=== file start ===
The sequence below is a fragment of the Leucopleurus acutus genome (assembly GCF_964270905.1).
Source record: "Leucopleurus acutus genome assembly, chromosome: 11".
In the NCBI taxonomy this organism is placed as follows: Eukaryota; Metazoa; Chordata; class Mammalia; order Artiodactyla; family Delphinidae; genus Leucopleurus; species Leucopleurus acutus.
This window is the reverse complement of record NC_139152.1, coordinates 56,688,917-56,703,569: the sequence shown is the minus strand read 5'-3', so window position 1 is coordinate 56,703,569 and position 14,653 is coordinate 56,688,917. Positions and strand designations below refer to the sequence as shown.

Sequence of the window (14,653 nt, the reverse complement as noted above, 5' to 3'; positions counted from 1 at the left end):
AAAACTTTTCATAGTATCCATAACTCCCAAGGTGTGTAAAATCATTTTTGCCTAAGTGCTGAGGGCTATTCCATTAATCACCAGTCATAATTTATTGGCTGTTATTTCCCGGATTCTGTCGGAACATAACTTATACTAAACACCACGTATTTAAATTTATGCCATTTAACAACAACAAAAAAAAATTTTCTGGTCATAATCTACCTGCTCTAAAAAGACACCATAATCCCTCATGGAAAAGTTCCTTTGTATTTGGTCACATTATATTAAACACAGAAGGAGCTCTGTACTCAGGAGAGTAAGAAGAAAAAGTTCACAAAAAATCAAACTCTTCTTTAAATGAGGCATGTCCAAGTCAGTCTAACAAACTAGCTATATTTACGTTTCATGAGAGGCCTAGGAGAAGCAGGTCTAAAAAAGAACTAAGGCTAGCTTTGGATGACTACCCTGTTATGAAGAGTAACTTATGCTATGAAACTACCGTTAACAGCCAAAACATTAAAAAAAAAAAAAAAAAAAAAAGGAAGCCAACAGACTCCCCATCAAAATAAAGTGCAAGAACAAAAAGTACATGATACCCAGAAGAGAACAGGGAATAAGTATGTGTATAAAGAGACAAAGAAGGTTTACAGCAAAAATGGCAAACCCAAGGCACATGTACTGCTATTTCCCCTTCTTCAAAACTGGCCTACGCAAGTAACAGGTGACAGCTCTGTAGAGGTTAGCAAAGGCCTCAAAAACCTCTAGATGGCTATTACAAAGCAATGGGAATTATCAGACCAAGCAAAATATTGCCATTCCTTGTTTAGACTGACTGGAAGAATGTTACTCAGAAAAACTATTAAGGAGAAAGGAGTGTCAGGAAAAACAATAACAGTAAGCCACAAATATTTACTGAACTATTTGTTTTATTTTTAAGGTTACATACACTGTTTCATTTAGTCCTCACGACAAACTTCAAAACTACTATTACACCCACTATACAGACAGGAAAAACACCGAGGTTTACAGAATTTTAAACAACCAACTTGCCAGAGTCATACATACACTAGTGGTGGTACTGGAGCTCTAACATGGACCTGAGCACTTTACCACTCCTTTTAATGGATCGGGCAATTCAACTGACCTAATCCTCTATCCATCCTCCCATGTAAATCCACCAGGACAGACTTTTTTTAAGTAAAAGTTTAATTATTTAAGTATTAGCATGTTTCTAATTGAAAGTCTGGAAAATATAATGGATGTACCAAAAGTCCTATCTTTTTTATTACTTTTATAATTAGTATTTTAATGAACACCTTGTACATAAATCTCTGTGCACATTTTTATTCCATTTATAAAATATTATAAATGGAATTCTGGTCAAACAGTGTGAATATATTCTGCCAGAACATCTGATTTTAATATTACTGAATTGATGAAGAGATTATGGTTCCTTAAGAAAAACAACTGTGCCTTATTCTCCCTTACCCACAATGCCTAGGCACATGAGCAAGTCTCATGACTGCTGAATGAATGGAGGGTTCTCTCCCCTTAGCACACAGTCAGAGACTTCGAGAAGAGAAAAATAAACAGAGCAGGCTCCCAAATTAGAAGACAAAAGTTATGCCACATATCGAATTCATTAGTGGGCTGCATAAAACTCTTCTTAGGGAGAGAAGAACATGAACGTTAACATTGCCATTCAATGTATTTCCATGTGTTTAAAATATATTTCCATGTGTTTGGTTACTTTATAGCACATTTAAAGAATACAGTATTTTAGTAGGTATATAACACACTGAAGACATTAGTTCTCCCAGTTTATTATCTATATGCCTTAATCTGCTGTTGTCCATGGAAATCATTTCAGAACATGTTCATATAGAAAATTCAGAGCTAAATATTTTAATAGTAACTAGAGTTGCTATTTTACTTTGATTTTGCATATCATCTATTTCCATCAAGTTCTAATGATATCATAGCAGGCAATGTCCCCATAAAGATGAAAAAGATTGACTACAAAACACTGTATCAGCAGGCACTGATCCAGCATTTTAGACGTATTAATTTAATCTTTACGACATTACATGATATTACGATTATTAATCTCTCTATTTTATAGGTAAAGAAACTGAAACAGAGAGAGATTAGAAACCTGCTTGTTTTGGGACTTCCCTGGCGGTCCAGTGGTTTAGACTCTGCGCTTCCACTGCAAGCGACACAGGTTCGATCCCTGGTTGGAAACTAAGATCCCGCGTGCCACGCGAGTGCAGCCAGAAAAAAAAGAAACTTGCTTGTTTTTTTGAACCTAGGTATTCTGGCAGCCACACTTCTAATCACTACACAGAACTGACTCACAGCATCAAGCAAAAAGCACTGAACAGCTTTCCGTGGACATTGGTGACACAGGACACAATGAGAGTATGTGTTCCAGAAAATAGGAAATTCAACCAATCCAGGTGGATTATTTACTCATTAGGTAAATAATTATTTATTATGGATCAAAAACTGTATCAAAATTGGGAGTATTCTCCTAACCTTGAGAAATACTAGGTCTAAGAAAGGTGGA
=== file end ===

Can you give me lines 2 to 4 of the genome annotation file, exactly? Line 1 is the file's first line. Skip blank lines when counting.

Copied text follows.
Source record: "Leucopleurus acutus genome assembly, chromosome: 11".
In the NCBI taxonomy this organism is placed as follows: Eukaryota; Metazoa; Chordata; class Mammalia; order Artiodactyla; family Delphinidae; genus Leucopleurus; species Leucopleurus acutus.
This window is the reverse complement of record NC_139152.1, coordinates 56,688,917-56,703,569: the sequence shown is the minus strand read 5'-3', so window position 1 is coordinate 56,703,569 and position 14,653 is coordinate 56,688,917. Positions and strand designations below refer to the sequence as shown.